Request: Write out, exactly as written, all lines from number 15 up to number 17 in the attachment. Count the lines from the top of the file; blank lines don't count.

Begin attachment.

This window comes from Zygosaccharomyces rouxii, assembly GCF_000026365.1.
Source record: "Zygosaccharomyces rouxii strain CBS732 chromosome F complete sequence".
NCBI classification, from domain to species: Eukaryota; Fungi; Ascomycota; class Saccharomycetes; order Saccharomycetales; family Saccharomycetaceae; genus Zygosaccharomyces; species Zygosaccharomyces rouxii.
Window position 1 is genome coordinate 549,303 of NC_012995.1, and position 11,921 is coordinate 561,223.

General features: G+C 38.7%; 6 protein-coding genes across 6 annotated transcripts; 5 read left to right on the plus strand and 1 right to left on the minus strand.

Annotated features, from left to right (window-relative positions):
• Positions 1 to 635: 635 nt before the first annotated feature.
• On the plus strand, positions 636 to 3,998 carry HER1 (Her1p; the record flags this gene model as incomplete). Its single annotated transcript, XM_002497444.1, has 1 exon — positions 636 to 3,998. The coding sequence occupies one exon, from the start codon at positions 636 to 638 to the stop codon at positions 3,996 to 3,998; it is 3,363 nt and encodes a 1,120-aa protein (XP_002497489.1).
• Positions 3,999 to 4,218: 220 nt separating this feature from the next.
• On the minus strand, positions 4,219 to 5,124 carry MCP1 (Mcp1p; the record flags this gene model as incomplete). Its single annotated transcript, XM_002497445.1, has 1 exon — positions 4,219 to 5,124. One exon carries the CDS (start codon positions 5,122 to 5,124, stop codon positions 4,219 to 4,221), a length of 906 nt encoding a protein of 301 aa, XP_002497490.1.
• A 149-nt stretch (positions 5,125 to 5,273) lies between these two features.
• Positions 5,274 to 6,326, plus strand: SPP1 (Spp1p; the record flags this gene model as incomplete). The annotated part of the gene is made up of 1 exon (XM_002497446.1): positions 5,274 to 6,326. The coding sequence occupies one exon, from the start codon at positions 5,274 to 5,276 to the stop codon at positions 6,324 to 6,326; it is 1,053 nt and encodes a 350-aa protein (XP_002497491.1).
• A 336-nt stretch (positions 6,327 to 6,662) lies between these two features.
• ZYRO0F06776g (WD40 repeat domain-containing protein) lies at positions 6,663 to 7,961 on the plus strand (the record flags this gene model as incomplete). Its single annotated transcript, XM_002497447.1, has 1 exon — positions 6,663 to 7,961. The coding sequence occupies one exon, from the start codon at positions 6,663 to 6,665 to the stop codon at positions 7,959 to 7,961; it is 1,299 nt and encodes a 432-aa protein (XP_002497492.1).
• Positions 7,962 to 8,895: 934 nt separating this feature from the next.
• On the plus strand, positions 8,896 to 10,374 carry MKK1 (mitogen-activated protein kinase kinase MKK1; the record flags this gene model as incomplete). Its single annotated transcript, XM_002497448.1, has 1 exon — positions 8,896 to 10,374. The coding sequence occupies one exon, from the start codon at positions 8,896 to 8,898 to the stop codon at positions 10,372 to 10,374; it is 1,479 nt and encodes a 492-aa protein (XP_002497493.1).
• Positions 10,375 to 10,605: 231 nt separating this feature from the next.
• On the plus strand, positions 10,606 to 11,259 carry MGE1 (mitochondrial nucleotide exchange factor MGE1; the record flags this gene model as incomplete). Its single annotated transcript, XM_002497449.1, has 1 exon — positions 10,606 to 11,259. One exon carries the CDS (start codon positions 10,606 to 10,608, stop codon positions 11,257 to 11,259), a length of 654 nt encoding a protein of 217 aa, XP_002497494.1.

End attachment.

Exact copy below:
• Positions 7,962 to 8,895: 934 nt separating this feature from the next.
• On the plus strand, positions 8,896 to 10,374 carry MKK1 (mitogen-activated protein kinase kinase MKK1; the record flags this gene model as incomplete). Its single annotated transcript, XM_002497448.1, has 1 exon — positions 8,896 to 10,374. The coding sequence occupies one exon, from the start codon at positions 8,896 to 8,898 to the stop codon at positions 10,372 to 10,374; it is 1,479 nt and encodes a 492-aa protein (XP_002497493.1).
• Positions 10,375 to 10,605: 231 nt separating this feature from the next.